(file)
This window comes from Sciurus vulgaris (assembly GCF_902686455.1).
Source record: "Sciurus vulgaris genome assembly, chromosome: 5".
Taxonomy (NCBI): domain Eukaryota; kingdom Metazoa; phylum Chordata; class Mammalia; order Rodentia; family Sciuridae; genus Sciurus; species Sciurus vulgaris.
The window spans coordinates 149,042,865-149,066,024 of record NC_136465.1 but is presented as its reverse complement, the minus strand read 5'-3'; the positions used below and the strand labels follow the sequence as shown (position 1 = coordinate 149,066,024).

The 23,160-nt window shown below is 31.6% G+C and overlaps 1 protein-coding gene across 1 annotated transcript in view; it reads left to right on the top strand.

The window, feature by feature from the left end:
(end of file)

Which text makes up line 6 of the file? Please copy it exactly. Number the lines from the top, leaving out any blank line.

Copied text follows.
The window, feature by feature from the left end: